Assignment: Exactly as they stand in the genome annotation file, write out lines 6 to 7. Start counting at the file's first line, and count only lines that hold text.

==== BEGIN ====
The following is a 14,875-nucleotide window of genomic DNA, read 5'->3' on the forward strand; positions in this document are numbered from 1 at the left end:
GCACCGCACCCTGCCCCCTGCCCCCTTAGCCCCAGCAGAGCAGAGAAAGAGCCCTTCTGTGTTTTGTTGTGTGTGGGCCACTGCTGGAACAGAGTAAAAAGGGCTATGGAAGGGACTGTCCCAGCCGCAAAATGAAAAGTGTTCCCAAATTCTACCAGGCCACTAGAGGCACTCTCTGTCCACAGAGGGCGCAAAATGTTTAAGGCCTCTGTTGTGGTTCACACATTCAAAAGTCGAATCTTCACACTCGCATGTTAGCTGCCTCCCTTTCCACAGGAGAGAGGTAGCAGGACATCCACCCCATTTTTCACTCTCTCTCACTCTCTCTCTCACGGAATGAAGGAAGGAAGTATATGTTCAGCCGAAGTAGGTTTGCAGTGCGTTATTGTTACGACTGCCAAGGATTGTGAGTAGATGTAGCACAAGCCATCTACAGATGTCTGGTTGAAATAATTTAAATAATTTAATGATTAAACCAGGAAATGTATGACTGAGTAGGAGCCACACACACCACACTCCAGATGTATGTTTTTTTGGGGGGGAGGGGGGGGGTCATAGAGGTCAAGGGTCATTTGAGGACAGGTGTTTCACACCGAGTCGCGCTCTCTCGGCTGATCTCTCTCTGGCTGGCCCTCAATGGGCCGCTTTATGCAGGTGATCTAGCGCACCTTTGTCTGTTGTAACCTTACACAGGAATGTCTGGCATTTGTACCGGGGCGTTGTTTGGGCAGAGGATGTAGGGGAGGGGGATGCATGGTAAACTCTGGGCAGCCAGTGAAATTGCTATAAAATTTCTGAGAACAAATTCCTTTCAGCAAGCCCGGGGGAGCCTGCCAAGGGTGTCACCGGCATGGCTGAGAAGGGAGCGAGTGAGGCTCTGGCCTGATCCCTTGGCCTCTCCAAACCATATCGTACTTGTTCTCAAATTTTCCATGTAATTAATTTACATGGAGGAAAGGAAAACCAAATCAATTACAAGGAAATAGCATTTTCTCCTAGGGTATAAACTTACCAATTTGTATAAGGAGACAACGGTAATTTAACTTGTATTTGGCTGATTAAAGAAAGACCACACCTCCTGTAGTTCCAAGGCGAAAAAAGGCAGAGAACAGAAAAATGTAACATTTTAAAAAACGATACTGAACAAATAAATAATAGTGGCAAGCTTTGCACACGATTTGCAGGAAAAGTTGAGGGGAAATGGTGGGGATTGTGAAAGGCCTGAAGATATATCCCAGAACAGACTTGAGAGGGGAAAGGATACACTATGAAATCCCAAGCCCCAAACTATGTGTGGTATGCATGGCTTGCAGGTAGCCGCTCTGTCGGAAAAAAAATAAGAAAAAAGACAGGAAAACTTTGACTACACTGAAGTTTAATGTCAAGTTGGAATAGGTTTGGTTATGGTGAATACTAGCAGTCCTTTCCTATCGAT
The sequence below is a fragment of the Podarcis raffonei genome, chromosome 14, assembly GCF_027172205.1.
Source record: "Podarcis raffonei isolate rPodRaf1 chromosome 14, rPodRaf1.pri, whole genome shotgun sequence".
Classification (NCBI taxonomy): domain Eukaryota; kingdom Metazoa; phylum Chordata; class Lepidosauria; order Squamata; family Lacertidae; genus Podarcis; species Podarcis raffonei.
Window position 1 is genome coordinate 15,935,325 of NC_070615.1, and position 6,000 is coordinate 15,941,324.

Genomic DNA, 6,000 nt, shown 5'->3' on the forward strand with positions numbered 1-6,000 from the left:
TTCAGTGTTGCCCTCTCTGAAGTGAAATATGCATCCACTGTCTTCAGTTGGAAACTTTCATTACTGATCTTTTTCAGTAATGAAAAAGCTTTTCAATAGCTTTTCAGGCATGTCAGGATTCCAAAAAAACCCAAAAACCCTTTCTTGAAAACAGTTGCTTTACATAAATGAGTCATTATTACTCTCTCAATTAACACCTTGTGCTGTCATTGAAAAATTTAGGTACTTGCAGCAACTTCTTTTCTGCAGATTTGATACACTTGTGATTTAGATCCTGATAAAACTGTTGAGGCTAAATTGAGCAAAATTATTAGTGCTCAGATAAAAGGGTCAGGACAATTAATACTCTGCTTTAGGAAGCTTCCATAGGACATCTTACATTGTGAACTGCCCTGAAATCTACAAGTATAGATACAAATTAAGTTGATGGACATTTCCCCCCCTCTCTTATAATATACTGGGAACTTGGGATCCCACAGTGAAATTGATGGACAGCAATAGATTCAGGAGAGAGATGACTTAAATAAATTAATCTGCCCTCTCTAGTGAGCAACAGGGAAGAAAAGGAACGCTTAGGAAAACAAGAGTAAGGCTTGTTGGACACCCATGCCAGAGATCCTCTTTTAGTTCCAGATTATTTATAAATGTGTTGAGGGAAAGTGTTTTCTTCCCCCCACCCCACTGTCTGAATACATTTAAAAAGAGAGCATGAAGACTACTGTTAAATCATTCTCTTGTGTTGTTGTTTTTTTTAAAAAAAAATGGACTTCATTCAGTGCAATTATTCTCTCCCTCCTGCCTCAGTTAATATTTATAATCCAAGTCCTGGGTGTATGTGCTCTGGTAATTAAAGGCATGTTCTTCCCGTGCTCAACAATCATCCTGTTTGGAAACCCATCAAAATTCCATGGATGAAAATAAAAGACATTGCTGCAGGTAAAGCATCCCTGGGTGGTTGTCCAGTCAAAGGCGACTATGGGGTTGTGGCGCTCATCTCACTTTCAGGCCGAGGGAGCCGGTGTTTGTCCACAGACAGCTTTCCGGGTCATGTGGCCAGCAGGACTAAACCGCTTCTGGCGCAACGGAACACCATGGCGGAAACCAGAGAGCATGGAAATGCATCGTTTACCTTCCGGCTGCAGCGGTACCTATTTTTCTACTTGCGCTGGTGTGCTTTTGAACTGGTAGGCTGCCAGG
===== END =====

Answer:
Window position 1 is genome coordinate 15,935,325 of NC_070615.1, and position 6,000 is coordinate 15,941,324.

Genomic DNA, 6,000 nt, shown 5'->3' on the forward strand with positions numbered 1-6,000 from the left: